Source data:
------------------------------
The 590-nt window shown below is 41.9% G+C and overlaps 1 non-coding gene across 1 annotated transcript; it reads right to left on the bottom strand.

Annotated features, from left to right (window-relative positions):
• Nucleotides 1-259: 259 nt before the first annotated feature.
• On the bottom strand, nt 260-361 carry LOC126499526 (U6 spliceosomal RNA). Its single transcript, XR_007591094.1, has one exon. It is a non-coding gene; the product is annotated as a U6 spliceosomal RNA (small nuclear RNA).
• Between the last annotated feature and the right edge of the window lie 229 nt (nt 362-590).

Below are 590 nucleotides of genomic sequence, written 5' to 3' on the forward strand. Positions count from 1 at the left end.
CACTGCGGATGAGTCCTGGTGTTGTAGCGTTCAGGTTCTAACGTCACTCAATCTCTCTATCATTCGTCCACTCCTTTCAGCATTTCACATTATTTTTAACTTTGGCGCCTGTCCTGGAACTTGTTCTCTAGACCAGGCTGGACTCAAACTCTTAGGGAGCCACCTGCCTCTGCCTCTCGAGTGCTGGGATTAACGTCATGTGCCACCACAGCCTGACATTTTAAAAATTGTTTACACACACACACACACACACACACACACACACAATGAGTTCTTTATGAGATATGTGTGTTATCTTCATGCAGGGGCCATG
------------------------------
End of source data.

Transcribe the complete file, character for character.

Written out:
The 590-nt window shown below is 41.9% G+C and overlaps 1 non-coding gene across 1 annotated transcript; it reads right to left on the bottom strand.

Annotated features, from left to right (window-relative positions):
• Nucleotides 1-259: 259 nt before the first annotated feature.
• On the bottom strand, nt 260-361 carry LOC126499526 (U6 spliceosomal RNA). Its single transcript, XR_007591094.1, has one exon. It is a non-coding gene; the product is annotated as a U6 spliceosomal RNA (small nuclear RNA).
• Between the last annotated feature and the right edge of the window lie 229 nt (nt 362-590).

Below are 590 nucleotides of genomic sequence, written 5' to 3' on the forward strand. Positions count from 1 at the left end.
CACTGCGGATGAGTCCTGGTGTTGTAGCGTTCAGGTTCTAACGTCACTCAATCTCTCTATCATTCGTCCACTCCTTTCAGCATTTCACATTATTTTTAACTTTGGCGCCTGTCCTGGAACTTGTTCTCTAGACCAGGCTGGACTCAAACTCTTAGGGAGCCACCTGCCTCTGCCTCTCGAGTGCTGGGATTAACGTCATGTGCCACCACAGCCTGACATTTTAAAAATTGTTTACACACACACACACACACACACACACACACACAATGAGTTCTTTATGAGATATGTGTGTTATCTTCATGCAGGGGCCATG